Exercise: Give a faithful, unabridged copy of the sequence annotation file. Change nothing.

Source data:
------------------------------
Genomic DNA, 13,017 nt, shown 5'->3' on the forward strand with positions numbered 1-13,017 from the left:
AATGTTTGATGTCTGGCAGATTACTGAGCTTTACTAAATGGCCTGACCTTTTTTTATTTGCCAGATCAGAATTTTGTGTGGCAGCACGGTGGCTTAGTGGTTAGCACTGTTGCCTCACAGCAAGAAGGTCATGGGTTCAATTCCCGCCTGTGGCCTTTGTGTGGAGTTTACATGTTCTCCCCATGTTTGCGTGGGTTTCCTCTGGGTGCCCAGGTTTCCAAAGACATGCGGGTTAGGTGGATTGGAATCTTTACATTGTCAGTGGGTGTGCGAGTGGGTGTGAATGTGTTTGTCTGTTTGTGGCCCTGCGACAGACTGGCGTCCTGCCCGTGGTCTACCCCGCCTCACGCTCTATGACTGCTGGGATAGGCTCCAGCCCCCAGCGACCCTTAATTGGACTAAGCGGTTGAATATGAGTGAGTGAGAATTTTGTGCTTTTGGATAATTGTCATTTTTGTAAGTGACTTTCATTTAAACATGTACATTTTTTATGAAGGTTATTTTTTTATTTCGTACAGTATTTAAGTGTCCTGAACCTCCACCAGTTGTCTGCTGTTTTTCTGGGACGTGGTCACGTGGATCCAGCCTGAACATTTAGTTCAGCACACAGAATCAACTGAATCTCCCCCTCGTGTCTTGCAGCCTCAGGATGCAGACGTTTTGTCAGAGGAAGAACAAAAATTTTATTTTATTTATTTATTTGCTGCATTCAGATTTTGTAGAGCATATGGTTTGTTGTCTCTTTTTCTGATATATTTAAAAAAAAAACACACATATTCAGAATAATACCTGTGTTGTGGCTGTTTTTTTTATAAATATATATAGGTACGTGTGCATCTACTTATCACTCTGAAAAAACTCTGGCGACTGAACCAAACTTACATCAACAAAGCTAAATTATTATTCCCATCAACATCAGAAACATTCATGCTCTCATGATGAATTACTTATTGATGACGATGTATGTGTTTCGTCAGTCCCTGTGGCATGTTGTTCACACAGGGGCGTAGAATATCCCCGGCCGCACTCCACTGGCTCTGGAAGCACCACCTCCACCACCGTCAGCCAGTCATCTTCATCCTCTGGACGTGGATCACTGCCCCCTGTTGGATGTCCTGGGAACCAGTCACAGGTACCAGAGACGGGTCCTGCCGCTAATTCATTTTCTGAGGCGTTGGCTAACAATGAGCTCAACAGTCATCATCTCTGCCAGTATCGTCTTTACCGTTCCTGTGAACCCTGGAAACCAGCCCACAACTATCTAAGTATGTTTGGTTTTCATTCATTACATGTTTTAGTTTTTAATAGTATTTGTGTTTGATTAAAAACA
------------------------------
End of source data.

Genomic DNA, 13,017 nt, shown 5'->3' on the forward strand with positions numbered 1-13,017 from the left:
AATGTTTGATGTCTGGCAGATTACTGAGCTTTACTAAATGGCCTGACCTTTTTTTATTTGCCAGATCAGAATTTTGTGTGGCAGCACGGTGGCTTAGTGGTTAGCACTGTTGCCTCACAGCAAGAAGGTCATGGGTTCAATTCCCGCCTGTGGCCTTTGTGTGGAGTTTACATGTTCTCCCCATGTTTGCGTGGGTTTCCTCTGGGTGCCCAGGTTTCCAAAGACATGCGGGTTAGGTGGATTGGAATCTTTACATTGTCAGTGGGTGTGCGAGTGGGTGTGAATGTGTTTGTCTGTTTGTGGCCCTGCGACAGACTGGCGTCCTGCCCGTGGTCTACCCCGCCTCACGCTCTATGACTGCTGGGATAGGCTCCAGCCCCCAGCGACCCTTAATTGGACTAAGCGGTTGAATATGAGTGAGTGAGAATTTTGTGCTTTTGGATAATTGTCATTTTTGTAAGTGACTTTCATTTAAACATGTACATTTTTTATGAAGGTTATTTTTTTATTTCGTACAGTATTTAAGTGTCCTGAACCTCCACCAGTTGTCTGCTGTTTTTCTGGGACGTGGTCACGTGGATCCAGCCTGAACATTTAGTTCAGCACACAGAATCAACTGAATCTCCCCCTCGTGTCTTGCAGCCTCAGGATGCAGACGTTTTGTCAGAGGAAGAACAAAAATTTTATTTTATTTATTTATTTGCTGCATTCAGATTTTGTAGAGCATATGGTTTGTTGTCTCTTTTTCTGATATATTTAAAAAAAAAACACACATATTCAGAATAATACCTGTGTTGTGGCTGTTTTTTTTATAAATATATATAGGTACGTGTGCATCTACTTATCACTCTGAAAAAACTCTGGCGACTGAACCAAACTTACATCAACAAAGCTAAATTATTATTCCCATCAACATCAGAAACATTCATGCTCTCATGATGAATTACTTATTGATGACGATGTATGTGTTTCGTCAGTCCCTGTGGCATGTTGTTCACACAGGGGCGTAGAATATCCCCGGCCGCACTCCACTGGCTCTGGAAGCACCACCTCCACCACCGTCAGCCAGTCATCTTCATCCTCTGGACGTGGATCACTGCCCCCTGTTGGATGTCCTGGGAACCAGTCACAGGTACCAGAGACGGGTCCTGCCGCTAATTCATTTTCTGAGGCGTTGGCTAACAATGAGCTCAACAGTCATCATCTCTGCCAGTATCGTCTTTACCGTTCCTGTGAACCCTGGAAACCAGCCCACAACTATCTAAGTATGTTTGGTTTTCATTCATTACATGTTTTAGTTTTTAATAGTATTTGTGTTTGATTAAAAACA